2) The Importance of Storytelling in Virtual Learning
Storytelling is a powerful tool for learning in any environment as our brains are naturally wired to learn through story. However, as many of us are working at a distance, stories become an increasingly important tool for emotional and intellectual engagement and connection.
Sharing Your Own Stories
We believe that it’s important to focus on authentic stories. This could be, for example, amusing anecdotes from within the organization, like the tale of a particularly awkward client meeting from years ago. Allowing others to learn from your experiences, especially if you can package it up in humor, can be incredibly valuable.
On top of this, sharing stories from your own career and experiences can help your audience open up and become more engaged in the learning. If they feel like they know you a little bit better, they’re more likely to relax into the session.
This authenticity can also come from User Generated Content (UGC), in the form of short videos, blog posts, or anecdotes shared into your learning system or even in the session itself. Focusing on authenticity in this way keeps your storytelling more relevant to your learners.
User-generated content can be a great way to increase engagement with your learning and encourage learners to invest time in the lessons beyond the virtual sessions you’re delivering.
Knowledge-sharing through stories can be an incredibly powerful tool. It brings people closer together and increases social engagement. Even better, people gravitate towards it anyway. Encouraging knowledge-sharing through UGC just formalizes the process and extends the reach beyond one-on-one conversations.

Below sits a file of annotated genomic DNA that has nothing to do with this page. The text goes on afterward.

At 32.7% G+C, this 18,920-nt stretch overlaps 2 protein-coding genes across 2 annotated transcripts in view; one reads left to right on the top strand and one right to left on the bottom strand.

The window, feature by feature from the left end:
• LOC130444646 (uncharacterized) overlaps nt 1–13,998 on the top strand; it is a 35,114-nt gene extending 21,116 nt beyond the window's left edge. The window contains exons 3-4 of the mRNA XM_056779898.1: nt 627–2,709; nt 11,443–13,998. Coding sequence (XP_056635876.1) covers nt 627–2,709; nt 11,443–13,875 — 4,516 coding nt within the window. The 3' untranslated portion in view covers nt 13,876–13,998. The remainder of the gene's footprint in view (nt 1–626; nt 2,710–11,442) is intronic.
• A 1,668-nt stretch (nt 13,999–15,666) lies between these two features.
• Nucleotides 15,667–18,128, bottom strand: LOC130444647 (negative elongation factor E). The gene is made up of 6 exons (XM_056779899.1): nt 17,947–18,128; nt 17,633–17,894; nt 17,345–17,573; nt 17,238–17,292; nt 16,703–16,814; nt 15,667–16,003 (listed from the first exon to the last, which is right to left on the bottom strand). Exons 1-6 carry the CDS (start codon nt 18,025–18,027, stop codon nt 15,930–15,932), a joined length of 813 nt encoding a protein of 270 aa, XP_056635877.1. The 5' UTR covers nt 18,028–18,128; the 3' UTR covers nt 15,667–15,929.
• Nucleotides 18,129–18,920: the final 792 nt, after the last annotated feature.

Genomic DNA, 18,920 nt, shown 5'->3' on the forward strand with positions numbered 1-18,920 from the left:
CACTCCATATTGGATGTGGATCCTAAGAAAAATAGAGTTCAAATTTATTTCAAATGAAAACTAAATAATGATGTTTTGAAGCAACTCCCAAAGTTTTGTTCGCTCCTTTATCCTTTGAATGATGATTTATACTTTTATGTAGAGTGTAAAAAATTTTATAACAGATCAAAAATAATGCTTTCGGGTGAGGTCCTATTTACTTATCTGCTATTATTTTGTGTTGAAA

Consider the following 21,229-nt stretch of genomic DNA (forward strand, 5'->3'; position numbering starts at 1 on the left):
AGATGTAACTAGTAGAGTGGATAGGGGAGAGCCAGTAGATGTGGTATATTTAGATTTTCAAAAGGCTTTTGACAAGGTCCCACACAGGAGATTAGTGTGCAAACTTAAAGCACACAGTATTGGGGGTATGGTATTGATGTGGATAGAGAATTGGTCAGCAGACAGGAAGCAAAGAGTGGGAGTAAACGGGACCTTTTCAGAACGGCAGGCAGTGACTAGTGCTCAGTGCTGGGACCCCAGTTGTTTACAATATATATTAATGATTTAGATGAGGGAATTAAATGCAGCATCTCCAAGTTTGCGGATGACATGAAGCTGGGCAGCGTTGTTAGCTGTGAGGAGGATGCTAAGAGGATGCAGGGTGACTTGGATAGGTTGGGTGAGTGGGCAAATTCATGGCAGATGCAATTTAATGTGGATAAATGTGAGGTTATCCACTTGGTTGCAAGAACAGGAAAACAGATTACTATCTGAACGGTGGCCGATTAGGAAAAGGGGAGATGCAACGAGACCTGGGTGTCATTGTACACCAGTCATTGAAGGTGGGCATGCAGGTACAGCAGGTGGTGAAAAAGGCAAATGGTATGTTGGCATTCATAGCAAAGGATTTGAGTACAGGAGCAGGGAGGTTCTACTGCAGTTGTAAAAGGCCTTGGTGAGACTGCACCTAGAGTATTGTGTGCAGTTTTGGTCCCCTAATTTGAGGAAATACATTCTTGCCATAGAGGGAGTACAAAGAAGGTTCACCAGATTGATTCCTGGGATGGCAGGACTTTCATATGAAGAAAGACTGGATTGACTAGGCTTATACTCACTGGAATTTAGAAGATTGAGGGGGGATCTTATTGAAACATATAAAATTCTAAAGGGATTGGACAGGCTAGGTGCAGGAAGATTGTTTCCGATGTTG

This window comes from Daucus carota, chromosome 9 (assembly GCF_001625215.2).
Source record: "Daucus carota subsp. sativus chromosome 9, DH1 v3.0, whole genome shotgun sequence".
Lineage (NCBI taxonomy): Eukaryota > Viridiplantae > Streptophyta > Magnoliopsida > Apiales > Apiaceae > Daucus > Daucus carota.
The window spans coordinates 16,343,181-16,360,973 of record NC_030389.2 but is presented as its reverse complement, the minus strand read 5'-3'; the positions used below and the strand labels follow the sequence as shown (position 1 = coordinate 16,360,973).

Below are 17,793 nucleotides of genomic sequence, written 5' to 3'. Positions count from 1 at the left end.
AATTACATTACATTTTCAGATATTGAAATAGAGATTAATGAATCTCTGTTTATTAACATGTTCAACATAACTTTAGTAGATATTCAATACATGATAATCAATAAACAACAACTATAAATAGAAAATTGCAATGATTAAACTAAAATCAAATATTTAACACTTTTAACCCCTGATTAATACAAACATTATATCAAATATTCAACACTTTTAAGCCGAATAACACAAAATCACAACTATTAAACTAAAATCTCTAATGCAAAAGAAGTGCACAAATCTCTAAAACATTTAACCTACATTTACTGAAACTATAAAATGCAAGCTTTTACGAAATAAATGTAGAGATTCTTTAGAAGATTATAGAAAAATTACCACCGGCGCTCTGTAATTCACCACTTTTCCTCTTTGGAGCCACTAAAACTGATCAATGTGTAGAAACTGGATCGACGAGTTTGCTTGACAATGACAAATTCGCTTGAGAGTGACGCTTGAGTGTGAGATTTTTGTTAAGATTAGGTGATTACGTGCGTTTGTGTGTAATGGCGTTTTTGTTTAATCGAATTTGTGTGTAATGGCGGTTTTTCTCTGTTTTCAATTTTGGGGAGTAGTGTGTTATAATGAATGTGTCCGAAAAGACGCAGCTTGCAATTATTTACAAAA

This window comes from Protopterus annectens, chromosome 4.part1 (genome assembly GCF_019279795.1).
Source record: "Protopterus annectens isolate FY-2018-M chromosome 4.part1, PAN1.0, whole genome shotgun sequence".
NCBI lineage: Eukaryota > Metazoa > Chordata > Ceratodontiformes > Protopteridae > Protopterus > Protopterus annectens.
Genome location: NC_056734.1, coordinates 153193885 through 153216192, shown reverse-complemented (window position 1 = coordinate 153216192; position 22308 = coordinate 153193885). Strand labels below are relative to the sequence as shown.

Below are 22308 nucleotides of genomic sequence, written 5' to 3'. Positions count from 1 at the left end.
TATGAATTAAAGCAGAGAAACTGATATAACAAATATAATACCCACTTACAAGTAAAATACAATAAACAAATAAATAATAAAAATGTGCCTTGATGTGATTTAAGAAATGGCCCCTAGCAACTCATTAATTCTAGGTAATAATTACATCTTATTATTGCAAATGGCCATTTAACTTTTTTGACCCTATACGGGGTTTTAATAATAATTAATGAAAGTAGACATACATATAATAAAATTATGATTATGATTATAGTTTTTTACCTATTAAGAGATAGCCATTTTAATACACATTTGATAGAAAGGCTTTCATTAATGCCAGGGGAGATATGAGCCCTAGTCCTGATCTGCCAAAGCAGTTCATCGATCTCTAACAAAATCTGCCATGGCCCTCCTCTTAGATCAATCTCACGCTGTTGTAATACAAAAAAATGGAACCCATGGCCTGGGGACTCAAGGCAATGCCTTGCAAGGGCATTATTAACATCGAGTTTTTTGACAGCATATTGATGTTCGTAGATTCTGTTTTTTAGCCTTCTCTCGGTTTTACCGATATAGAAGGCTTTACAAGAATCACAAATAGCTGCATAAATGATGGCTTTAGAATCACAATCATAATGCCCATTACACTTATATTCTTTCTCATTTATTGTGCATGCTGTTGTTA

3) Measuring the Impact of Learning
When we asked the webinar audience how 2020 has impacted their learning measurement strategies, 52% said they were maintaining it and 26% said theirs had improved. This is fantastic news in what has been an incredibly challenging year.
At the other end of the scale, 21% said that it had been put on the back burner. This is completely understandable in light of competing priorities and many L&D departments facing budget restrictions.
However, as we move forward, measuring the business impact of learning needs to become a key capability for L&D.
Measurement Beyond Data
Learning measurement has changed over the last couple of years.
While proving learning ROI is important and hard data is a big part of that, for us, it’s often about collecting stories. In other words, capturing thoughts and experiences through surveys, polls, open questions, and anecdotes. Saving these stories and seeking them from managers in other departments can be a great way to gain executive buy-in if you lack the technology to luxuriate in vast quantities of data.
Testimonials and quotes from colleagues and management across your organization can be extremely valuable. Of course, the ideal situation is to have advanced learning analytics and perhaps a Learning Record Store (LRS) as a centralized focus for your data. But if you don’t have this, or are looking for buy-in for it, these stories can act as important evidence for the worth of your learning initiatives.